Activities for the kids [& you]

Finding activities to keep the kids busy is not always easy…it rarely is.

As a nanny I find it important to find activities that keep the kids stimulated and active no matter the weather. Planning activities and outings all of the kids enjoy makes the day more pleasant and memorable. It allows the kids to be creative, spontaneous and to learn what they’re interested in on their own terms.

Here are some activities that keep the kids entertained and add a little spontaneity to every day plans:


 Painting Image

Experiment with paint colors, adding water/glitter to the mix, using different surfaces as a canvas. Yes, painting is messy. That’s part of the fun. Plan ahead with an area and clothes that you don’t mind getting a little dirty!

Build a fort

Use a closet or closed off area for the kids to create a secret club. Hang a string from one end of the room to the other and drape blankets, capes or old sheets on it. This makes the ‘fort’ a private area, but allows room to play, add books or toys, pillows to lay down, etc. Add string lights and turn the lights off for a little extra fun!

Movie Marathon

Definitely a rainy day activity. Pick a few movies that interest each kid. I always find it difficult to watch one movie without one kid being upset with the movie choice. This is a major treat to have this much screen time, but great for a crumby day. Add some popcorn and slush to make the experience more enjoyable.

Spa Day

Create your own, easy to make face mask. Use honey and oats, avocado or banana as simple ingredients. Cut up cucumbers for eye masks and soak the kids nails in water before pampering them with a manicure or pedicure.

Cooking Challenge

Recreate your own cooking challenge. Be the judge and provide 5 ingredients out on the kitchen counter. Each child needs to create their own plate/dish using any of the ingredients provided. Judge them on taste and appearance. Depending on age possibly let them use the microwave. Examples of ingredients I use are apples, peanuts, chocolate, crackers, etc.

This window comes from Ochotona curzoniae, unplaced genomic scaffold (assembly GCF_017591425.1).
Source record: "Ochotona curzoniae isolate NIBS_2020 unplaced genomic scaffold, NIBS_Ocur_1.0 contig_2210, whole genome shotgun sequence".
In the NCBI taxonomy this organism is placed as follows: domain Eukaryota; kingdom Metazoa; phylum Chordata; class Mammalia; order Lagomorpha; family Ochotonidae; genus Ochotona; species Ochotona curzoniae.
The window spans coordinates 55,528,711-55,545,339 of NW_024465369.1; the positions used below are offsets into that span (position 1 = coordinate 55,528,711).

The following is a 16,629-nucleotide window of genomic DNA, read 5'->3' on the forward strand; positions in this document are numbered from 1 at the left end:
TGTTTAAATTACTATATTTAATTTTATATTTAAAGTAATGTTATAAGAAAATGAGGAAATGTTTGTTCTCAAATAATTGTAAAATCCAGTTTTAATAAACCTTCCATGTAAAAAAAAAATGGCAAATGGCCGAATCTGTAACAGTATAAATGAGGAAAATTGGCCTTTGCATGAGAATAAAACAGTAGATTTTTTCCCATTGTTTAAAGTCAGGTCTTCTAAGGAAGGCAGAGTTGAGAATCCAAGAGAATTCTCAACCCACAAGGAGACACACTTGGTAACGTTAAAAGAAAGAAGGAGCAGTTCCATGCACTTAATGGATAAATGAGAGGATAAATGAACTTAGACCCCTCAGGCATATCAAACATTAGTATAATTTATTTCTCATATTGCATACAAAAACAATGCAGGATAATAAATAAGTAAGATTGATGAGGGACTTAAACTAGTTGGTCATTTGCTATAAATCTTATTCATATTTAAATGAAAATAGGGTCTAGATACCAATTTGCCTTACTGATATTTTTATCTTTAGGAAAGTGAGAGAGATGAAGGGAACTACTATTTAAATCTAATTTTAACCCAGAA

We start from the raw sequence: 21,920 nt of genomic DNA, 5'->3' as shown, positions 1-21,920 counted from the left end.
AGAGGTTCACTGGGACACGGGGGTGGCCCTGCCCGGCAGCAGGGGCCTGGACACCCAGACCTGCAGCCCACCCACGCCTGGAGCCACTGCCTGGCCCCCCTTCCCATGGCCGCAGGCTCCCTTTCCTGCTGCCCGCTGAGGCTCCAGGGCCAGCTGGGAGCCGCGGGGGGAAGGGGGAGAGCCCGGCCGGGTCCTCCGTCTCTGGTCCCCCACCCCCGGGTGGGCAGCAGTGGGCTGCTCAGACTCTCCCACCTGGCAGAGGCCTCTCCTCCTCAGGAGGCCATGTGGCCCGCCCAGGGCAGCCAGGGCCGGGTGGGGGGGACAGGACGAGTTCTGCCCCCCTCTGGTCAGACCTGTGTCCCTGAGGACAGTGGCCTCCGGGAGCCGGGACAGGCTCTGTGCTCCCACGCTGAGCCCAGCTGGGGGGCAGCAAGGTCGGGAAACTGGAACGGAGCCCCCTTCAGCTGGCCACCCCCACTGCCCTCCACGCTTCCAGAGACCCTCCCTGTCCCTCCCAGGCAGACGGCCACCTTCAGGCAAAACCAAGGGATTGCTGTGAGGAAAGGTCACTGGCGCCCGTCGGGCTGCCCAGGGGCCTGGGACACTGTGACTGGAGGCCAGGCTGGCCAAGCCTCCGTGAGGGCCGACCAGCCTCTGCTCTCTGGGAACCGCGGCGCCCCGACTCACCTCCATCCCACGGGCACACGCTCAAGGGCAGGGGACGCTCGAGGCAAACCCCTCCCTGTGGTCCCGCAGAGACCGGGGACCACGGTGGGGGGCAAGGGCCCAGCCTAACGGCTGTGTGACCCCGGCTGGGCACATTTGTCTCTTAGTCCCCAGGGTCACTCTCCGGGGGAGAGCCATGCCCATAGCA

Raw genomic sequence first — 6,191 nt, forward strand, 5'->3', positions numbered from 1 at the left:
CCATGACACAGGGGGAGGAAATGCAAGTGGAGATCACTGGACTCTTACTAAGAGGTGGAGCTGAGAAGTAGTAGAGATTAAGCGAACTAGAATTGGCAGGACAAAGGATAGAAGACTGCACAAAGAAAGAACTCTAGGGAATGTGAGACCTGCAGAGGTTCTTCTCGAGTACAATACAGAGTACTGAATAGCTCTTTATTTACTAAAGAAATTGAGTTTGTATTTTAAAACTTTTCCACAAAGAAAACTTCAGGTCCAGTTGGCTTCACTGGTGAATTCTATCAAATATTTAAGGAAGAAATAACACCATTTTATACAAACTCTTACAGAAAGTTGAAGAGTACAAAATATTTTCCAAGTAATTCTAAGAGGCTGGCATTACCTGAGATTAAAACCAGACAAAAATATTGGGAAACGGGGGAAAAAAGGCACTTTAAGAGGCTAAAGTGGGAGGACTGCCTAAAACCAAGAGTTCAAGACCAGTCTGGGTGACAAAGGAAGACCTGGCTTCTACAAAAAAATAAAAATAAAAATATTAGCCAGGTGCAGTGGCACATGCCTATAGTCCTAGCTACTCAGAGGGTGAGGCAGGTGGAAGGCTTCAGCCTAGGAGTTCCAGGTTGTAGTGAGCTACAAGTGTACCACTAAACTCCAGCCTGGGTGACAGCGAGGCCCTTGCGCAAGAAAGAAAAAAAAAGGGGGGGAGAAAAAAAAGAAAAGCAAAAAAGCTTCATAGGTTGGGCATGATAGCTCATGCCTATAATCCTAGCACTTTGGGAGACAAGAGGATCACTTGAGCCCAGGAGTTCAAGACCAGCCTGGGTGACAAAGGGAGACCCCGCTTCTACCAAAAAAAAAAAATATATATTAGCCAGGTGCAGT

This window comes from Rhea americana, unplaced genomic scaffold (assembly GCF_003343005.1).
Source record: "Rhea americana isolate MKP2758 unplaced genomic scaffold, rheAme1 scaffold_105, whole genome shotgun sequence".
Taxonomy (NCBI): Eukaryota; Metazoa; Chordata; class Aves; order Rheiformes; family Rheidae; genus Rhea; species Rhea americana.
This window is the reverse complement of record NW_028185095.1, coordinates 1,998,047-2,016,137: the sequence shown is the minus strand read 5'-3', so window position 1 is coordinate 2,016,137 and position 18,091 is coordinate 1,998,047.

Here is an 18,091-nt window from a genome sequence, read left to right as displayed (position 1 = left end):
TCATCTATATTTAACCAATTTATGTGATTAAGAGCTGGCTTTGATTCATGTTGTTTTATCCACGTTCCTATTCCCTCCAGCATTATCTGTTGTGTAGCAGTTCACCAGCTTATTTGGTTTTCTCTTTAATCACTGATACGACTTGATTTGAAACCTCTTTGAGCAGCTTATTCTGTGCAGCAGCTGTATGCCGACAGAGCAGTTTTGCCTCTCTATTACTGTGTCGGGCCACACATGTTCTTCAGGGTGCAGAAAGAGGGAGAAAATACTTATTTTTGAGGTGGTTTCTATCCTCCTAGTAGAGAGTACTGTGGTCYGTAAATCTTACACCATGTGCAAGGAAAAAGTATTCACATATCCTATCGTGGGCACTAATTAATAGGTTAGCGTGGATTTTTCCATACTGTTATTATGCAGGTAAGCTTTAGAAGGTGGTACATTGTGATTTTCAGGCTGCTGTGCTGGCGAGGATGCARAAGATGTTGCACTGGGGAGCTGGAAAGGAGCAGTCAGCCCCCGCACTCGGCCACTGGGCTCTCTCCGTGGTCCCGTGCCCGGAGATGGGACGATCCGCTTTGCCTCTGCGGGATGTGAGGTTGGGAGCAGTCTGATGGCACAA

What’s in the Bag?

This game could keep the kids busy for hours. Take a bag that can be closed and put an object in it. Allow the kids to stick their hands in and attempt to guess what the object is. Whoever guesses their object correct gets to keep it. Occasionally put in treats for a fun twist on the game!


Give the kids 15 minutes to create their own choreography, either in teams or solo. When they’re ready let them pick their song of choice and let them go crazy!

Farm/Petting Zoo


Connors Farm is an all around fun experience for the kids. Depending on the season they offer fruit picking, hay rides, obstacle courses, etc. The have a cool tree house/fort area with an industrial sized slide! Most farms have these types of activities and allow the kids to interact with some of the farm animals. Buy a cone full of animal food and let the kids feed them.

Splash Pad

Check out your local splash pad. Beverly, MA has a beautiful park with a splash pad and playground. When the weather is warm, the town turns the splash pad on during park hours.


Salem Willows in Salem, MA is the perfect place to bring the kids. This outing usually is not a long one. The kids each get $3-$5 to spend on arcade games, but get to pick out prizes after winning tickets. They offer food options and rides for the kids too!


With a large group of kids, draw a big circle for each kid in the driveway. Let them release their creativity on their own and fill the circle with whatever drawings they want. Add water to the chalk to make it more paint like and vibrant.

Bike Ride

Let the kids ride their bike, making a different kid the ‘line’ leader as the ride goes on. One kid chooses which direction to go then they switch off, bringing you to new areas and making the bike ride a little spontaneous and different each time. Stop at a random destination for a picnic!


A beach day is pretty self-explanatory. Bring treats and toys to keep the kids occupied. Collect rocks and shells from the beach to bring home and paint later in the day!


Most libraries have a kids club which opens up the possibility to playing with news toys and meeting other kids. Let the kids pick out as many books as they want and read a few while there. A lot of libraries offer museum/park admission tickets. Always stay in the loop and check your local library before spending full price on an outing.